From Milwaukee Office of Environmental Sustainability:

Today marks the second anniversary of energy generation at the Port of Milwaukee’s wind turbine. Not only is the wind turbine an important symbol of Milwaukee’s clean energy future, it is paying annual dividends on the tax payers’ investment. In fact, the turbine has far exceeded our initial estimates in clean energy production and savings to the City! Since many of the components and all of the installation services were sourced from Wisconsin firms, the wind turbine also demonstrates that every dollar we invest in renewable energy in Wisconsin, is a dollar invested in a job for a Wisconsinite. 

The electricity generated by the wind turbine exceeds the electricity used at the Port Administration building while providing surplus clean power back to the grid. To date, the turbine has generated over 300,000 kwh of electricity. And, we have avoided releasing over 380,000 pounds of carbon dioxide into our air. As a result, Milwaukee’s Port Administration building is the first City of Milwaukee municipal facility that is a “net zero” electric energy user! 

The surplus electricity created over $13,000 in revenue for the City in 2013 in addition to $6,000 in electricity savings. The wind turbine had a total annual economic impact of nearly $20,000 in 2013. Since electricity rates continue to rise, the payback on the wind turbine will accelerate. 

Milwaukee’s wind turbine is part of the City’s initiative to reduce energy use and increase renewable energy projects on City facilities. OES is currently planning additional solar energy projects to complement this renewable energy source. 

Learn more about the project and see live production data here:

MidAmerican Energy’s massive Iowa wind project will also mean big business for an tower manufacturer with a plant in Wisconsin

 From a December 17th blog post by Tom Content, Journal Sentinal

A $1 billion order for wind turbines is expected to lead to more business for a Wisconsin-based maker of giant steel wind towers.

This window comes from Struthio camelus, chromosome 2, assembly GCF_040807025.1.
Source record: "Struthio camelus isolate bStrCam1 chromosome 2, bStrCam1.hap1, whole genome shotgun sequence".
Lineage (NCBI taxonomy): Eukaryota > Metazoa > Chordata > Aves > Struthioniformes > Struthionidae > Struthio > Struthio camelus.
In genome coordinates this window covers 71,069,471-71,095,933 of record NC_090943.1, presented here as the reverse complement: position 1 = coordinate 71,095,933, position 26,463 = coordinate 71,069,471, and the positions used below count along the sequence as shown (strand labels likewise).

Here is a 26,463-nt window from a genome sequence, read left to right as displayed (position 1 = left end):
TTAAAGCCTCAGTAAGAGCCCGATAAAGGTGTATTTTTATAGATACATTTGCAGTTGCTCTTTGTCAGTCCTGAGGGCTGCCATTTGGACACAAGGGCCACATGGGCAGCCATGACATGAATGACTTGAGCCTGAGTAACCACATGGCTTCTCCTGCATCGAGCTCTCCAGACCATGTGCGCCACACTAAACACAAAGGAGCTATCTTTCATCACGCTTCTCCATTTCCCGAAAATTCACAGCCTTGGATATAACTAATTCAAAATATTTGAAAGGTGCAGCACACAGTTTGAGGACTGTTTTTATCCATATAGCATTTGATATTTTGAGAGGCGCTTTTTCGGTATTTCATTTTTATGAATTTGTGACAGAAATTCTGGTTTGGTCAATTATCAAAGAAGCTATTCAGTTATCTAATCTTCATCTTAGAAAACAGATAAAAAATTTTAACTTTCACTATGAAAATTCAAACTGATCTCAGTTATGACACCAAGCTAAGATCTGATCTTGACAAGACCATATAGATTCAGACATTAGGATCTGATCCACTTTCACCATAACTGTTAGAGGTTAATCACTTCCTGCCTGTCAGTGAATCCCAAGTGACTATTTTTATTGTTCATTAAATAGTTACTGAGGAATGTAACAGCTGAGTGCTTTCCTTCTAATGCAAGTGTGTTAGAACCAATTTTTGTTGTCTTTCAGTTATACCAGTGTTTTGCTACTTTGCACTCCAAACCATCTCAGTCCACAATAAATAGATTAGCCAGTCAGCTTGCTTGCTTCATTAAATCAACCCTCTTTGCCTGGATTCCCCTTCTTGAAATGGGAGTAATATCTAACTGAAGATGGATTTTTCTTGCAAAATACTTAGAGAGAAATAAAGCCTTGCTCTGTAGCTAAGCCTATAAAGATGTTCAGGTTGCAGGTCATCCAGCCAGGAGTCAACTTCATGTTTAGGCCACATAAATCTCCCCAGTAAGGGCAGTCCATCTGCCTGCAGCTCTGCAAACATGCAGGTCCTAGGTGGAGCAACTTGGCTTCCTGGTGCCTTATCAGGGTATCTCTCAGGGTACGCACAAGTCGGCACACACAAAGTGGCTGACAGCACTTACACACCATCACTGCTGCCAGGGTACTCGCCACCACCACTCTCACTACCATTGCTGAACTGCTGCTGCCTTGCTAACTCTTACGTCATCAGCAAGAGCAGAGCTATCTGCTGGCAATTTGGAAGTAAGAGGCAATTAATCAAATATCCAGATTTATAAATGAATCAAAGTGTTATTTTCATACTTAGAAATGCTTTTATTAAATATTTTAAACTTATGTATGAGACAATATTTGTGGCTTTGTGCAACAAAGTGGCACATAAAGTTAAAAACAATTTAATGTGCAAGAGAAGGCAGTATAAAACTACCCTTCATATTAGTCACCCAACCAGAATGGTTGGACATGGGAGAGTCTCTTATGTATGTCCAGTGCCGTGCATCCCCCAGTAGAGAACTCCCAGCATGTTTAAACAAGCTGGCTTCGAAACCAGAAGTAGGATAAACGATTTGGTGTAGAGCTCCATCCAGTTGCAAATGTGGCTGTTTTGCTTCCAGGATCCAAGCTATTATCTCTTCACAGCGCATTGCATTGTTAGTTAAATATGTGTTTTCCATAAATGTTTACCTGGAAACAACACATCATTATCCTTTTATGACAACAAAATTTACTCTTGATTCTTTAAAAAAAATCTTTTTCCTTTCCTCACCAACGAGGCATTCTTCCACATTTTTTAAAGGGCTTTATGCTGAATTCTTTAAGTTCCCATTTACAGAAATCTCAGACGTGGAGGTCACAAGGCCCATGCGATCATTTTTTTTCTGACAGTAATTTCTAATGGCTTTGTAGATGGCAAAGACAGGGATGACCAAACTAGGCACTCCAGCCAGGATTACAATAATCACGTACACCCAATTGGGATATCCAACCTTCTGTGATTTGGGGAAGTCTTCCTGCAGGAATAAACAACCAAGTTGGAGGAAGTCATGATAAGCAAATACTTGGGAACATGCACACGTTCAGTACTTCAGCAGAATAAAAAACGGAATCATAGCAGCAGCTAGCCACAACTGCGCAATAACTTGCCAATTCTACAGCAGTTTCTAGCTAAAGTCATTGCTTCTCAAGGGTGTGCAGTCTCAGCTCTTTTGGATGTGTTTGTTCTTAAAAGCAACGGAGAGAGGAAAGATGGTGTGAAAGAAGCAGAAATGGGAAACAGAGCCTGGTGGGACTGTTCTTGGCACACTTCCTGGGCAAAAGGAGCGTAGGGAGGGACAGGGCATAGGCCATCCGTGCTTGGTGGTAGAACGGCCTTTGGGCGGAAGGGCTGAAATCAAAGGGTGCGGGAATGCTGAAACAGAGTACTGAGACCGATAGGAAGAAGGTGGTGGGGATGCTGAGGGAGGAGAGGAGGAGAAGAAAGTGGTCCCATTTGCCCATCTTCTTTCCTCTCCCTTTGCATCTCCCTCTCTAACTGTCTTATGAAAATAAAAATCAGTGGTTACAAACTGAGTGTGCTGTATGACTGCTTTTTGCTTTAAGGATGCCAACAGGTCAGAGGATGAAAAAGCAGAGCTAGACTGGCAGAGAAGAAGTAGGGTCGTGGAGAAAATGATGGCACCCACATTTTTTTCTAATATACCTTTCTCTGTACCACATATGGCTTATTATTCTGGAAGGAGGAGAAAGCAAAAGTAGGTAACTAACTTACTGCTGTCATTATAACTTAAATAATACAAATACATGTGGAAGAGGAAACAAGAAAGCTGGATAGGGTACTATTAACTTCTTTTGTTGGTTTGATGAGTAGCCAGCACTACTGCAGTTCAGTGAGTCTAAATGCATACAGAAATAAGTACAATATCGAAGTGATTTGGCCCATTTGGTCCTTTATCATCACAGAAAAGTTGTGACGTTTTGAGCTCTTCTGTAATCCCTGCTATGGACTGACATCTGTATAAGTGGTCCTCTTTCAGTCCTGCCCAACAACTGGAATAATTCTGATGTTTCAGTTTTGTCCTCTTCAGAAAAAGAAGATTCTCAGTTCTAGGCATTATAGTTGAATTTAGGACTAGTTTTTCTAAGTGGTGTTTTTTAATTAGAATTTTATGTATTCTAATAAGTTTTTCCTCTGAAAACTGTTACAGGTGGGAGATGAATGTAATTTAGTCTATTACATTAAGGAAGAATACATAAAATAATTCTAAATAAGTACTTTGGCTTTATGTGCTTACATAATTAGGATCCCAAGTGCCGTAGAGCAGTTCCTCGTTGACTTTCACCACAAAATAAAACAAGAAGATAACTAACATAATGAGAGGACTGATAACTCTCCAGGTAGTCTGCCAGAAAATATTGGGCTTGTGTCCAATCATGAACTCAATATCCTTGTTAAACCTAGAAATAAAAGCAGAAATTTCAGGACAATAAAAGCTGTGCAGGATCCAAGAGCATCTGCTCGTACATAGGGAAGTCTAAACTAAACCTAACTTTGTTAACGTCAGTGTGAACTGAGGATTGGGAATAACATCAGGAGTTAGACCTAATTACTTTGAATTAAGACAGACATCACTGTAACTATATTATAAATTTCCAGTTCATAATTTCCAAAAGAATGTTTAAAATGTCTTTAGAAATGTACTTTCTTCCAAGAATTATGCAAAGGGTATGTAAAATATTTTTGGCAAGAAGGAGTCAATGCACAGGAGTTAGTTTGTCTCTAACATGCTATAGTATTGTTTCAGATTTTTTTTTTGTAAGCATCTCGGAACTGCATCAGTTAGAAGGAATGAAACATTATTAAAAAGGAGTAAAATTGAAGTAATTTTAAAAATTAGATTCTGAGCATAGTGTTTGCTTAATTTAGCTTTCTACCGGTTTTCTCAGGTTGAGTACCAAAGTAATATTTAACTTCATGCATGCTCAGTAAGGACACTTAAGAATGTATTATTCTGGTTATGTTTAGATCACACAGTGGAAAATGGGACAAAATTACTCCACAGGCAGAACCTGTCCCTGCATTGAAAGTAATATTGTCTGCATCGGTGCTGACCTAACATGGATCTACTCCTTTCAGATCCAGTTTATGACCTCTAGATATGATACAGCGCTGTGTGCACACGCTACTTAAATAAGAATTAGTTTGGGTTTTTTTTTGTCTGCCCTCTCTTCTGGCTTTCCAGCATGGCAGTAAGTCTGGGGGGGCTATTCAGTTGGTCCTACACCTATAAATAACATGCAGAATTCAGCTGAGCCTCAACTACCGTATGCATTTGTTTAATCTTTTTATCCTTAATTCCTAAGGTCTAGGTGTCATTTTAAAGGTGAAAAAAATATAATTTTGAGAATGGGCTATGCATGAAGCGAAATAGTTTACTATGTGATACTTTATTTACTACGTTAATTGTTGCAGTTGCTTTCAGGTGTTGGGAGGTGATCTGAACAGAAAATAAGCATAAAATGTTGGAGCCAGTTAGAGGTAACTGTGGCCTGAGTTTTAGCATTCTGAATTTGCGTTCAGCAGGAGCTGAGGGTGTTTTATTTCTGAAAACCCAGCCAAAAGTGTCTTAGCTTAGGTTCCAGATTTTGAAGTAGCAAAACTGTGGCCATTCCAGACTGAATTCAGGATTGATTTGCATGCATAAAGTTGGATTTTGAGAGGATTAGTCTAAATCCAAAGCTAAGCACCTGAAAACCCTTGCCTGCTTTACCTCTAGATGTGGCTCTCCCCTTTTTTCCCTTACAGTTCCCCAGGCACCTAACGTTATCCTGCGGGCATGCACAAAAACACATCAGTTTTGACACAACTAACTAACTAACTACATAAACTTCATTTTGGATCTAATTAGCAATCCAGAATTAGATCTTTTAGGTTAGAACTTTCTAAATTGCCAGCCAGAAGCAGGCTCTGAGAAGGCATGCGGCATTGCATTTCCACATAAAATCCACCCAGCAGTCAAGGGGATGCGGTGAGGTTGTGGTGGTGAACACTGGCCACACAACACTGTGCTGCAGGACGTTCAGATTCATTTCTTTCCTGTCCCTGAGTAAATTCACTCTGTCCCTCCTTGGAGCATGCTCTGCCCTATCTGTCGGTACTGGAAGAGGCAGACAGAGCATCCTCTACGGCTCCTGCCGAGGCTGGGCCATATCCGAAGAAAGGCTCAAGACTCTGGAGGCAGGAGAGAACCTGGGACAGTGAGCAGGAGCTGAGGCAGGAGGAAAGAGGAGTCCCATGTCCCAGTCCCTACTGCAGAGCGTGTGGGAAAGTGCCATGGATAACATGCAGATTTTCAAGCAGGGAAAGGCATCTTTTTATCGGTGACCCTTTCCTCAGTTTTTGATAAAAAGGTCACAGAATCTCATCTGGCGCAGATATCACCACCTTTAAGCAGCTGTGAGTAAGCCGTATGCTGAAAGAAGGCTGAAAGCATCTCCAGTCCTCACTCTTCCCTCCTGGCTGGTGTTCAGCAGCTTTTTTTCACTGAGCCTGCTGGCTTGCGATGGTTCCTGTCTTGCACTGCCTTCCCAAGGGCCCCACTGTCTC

MidAmerican Energy on Monday announced plans to buy 448 turbines from Siemens, in what the turbine maker said was the largest single order in the world of wind turbines for land-based wind power projects.

Siemens spokeswoman Claire Little confirmed that the tower supplier for the big order will be Broadwind Energy Inc., which builds towers in Manitowoc and Texas.

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Upon further review, PSC approves Highland wind farm

An article by Tom Content documents how the PSC reversed course on the Highland Wind Farm project, which has now been approved:

After initially rejecting the plan, Wisconsin energy regulators gave the go-ahead Thursday for Emerging Energies to build a $250 million wind farm in western Wisconsin.
The state Public Service Commission approved the St. Croix County wind farm in a 2-to-1 vote, with commission Chairman Phil Montgomery agreeing to support the project.
Earlier this year, Montgomery and commissioner Ellen Nowak had rejected the plan, saying the developer hadn’t shown it was able to comply with the state’s noise standard for wind turbines.
But they opened the door to Emerging Energies to show how it could comply with the standard, and the developer followed up, indicating it could comply with the standard by curtailing some of the turbines at night.
Montgomery said Thursday he was satisfied with the developer’s curtailment plan, but wanted to see documentation that the wind turbines are programmed to meet the noise standard — and that the project developers follow up “with adequate measurement and monitoring.”
In a statement after the vote, the conservation group Clean Wisconsin praised the panel’s 2-to-1 decision.
“Today’s decision is a victory for cleaner air and water in Wisconsin,” said Katie Nekola of Clean Wisconsin in a statement. “The Highland Wind project will supply enough clean, safe electricity to power hundreds of homes and businesses, and will displace dirty coal power.”
If the project moves forward to construction, the Highland Wind Farm in the town of Forest in St. Croix County would consist of up to 44 wind turbines, generating 102.5 megawatts of electricity.
Look for updates later today on JSOnline.